I have been doing a lot of thinking about necessary cesareans lately. I had posted something in a birth group that I belong to on Facebook in response to someone's question about long labors and positioning of babies. A midwife posted back that it sounded like my cesareans were necessary. This felt strange to hear from a group that seems so natural based. It made me step back and really analyze every detail that led up to my cesareans. After thinking about it for days I responded back to that midwife with a brief summary of why I felt they weren't necessary, although in the exact moment without taking what had happened all throughout labor into consideration I did feel like one of them may have been necessary.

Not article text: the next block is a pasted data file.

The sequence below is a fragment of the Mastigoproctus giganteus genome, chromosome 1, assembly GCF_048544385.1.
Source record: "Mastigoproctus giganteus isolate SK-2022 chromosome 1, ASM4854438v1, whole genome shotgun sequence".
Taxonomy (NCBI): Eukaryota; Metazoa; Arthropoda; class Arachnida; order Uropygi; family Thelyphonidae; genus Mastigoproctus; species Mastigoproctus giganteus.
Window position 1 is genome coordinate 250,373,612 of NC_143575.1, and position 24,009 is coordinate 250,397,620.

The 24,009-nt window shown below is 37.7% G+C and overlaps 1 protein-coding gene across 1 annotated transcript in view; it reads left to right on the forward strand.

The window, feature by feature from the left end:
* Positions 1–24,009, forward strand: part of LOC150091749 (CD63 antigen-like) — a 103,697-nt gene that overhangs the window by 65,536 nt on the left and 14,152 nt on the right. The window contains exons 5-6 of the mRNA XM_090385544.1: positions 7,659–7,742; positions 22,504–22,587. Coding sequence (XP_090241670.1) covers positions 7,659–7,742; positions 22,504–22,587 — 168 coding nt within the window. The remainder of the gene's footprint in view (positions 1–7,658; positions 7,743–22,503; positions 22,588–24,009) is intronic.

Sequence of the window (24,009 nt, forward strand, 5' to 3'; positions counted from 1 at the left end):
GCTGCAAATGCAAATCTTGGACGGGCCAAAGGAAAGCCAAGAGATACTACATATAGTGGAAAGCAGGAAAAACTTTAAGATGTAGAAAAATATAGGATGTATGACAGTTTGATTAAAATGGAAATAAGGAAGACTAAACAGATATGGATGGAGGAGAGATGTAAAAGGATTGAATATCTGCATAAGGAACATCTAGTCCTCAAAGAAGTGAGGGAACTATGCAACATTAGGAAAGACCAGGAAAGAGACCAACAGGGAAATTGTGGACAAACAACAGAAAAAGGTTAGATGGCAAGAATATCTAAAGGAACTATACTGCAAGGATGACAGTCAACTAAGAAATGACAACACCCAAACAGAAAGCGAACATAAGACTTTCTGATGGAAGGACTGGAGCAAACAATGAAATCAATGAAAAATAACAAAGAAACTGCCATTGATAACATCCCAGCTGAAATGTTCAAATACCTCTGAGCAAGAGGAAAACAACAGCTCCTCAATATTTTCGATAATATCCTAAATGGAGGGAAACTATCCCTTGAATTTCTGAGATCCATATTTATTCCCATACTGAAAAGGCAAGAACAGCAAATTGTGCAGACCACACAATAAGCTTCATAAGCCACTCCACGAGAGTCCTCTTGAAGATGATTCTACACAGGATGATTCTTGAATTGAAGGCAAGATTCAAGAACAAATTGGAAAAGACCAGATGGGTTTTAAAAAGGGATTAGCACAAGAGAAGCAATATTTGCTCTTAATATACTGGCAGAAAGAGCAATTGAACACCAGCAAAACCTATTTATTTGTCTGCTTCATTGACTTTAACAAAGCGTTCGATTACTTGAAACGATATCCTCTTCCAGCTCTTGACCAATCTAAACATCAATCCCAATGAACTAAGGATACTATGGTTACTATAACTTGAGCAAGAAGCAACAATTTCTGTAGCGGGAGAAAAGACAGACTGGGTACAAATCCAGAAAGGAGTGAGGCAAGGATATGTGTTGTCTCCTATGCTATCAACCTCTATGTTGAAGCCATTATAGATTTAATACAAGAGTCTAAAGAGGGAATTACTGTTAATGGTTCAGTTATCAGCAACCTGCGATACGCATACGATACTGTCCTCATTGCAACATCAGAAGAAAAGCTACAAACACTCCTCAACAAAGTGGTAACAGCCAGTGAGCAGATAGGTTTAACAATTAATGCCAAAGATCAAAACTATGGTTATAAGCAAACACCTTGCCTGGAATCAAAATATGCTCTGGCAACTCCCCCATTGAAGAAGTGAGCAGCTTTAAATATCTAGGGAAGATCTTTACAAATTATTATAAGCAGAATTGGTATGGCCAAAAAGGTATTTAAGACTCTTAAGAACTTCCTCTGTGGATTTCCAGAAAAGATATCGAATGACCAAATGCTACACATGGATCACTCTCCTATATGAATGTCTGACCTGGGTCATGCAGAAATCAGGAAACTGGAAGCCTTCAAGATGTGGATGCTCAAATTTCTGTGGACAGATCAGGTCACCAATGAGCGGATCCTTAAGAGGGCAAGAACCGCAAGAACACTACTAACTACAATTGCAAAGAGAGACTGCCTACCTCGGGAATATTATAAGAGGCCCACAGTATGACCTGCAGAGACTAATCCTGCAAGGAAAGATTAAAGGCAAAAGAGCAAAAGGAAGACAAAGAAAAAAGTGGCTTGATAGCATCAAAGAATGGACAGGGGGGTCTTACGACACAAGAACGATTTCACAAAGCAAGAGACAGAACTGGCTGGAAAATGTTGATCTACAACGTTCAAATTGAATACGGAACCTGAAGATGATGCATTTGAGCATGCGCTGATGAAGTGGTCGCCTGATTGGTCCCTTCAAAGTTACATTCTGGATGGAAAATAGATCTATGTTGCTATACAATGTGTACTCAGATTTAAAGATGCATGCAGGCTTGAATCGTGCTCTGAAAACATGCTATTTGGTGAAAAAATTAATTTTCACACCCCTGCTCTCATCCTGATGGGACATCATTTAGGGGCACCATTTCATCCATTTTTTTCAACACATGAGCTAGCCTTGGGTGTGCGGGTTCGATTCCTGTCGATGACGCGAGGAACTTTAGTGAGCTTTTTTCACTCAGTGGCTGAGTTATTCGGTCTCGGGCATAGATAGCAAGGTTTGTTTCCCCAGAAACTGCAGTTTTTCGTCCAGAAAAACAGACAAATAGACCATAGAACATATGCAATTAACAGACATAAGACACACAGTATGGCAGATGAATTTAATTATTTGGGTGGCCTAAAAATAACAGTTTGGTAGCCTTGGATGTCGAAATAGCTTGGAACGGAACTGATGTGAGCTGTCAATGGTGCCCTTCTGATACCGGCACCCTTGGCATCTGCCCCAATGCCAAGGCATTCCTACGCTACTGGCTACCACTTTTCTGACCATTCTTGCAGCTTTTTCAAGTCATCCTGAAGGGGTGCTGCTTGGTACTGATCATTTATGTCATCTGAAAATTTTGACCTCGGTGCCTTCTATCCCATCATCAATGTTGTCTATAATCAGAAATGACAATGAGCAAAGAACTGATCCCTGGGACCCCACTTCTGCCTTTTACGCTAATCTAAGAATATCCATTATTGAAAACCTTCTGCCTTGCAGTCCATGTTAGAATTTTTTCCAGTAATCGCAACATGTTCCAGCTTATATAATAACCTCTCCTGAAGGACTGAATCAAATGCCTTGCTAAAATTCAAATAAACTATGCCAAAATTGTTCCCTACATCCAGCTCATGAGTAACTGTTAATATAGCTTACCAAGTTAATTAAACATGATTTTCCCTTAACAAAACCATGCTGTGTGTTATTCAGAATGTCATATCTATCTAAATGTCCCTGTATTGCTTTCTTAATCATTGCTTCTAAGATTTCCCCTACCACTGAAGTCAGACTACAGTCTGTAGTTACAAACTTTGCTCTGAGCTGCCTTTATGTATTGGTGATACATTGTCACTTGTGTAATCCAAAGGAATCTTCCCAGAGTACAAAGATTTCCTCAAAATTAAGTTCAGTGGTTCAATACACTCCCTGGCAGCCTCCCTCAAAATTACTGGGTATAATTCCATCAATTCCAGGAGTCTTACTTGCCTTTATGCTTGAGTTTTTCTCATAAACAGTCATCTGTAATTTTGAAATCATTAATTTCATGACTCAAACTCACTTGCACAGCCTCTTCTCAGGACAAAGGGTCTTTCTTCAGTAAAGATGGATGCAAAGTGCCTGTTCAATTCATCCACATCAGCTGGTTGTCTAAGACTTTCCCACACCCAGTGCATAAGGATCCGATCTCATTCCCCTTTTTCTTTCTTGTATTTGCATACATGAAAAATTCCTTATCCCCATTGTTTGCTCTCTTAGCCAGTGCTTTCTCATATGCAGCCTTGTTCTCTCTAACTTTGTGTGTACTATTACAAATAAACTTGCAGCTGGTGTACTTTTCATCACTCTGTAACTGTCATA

Let me explain. My pregnancy with Brayve went well after I got out of the first trimester. He was always moving and had a strong heartbeat. I took the labor and birth class from the hospital that I was going to deliver at. I read the book that was lent to me, "What to Expect When Expecting." I went to the first and actually only OB that I knew. That was about all I did to educate myself on labor and birth. I didn't think twice about pain medication, epidurals, or cesareans. I was going to have a natural, normal birth with my husband and mother there to join in the miracle of watching my son be born. Nothing went as planned. My labor with him was exhausting, frustrating, stressful, and confusing. I never saw the OB throughout my labor, my husband was exhausted and confused as I was, my mom had no information to give because she had birthed in the 80's with a great family practitioner that had faith in her ability to birth her babies. I saw three nurses throughout my hospital stay. The first could barely speak english and was really frustrated with me every time I asked her to repeat herself. The second was very sweet, upbeat, and friendly but didn't offer any knowledge on what was going on because her job was to take care of my medical needs. The third nurse was nice, but quiet, and I felt like she was annoyed with me. After 49 hours of labor the OB finally walked in and said, "you need a cesarean." At that moment I felt like I knew absolutely nothing and the OB was king of the world. He was knowledgeable, experienced, and I was there to be a good patient and do what he says. Despite the profanities that I was throwing out I did do what he said and went in for the cesarean. Afterwards I found out that Brayve was posterior with a large head. That was all of the information I was given. When I found out I was pregnant with Glory I just had faith that she would not also be posterior and I would get a doula in case she was. The doula I chose was the only one I knew and she taught childbirth education classes at the hospital. I chose a different care provider which was a group of midwives instead of a very busy OB from the clinic next door from the hospital. My plan was to labor at home as long as possible because by that point I was terrified of going to the hospital. I once again was planning an all natural birth with no medication and no cesarean. At 37 weeks I found out I had tested positive for the Group B Strep bacteria. They told me that when I went into labor to come into the hospital as soon as possible for penicillin to be administered every 4 hours. I did my research and made the educated decision to go against the midwives advice. Unfortunately my doula was also a nurse and could not help me in my own home. After a good 24 hours of laboring at home my water broke and I was saying the famous phrase, "I can't do this anymore." When we went to the hospital I was told there was meconium in the amniotic fluid. BUT I was dilated 7cm!! Unfortunately I panicked and I think I would have gnawed my own hand off if it meant I could go home and the pain would go away. After being at the hospital for about 7 hours stuck at 7cm and then down to 6cm I started running a fever. Because of the meconium and my fever I was worried for my baby. I went with the midwives advice and opted for the cesarean. In that circumstance at that very moment I honestly do believe that the cesarean was necessary. A newborn with an infection is a very serious and life threatening matter and I wasn't about to toe that line.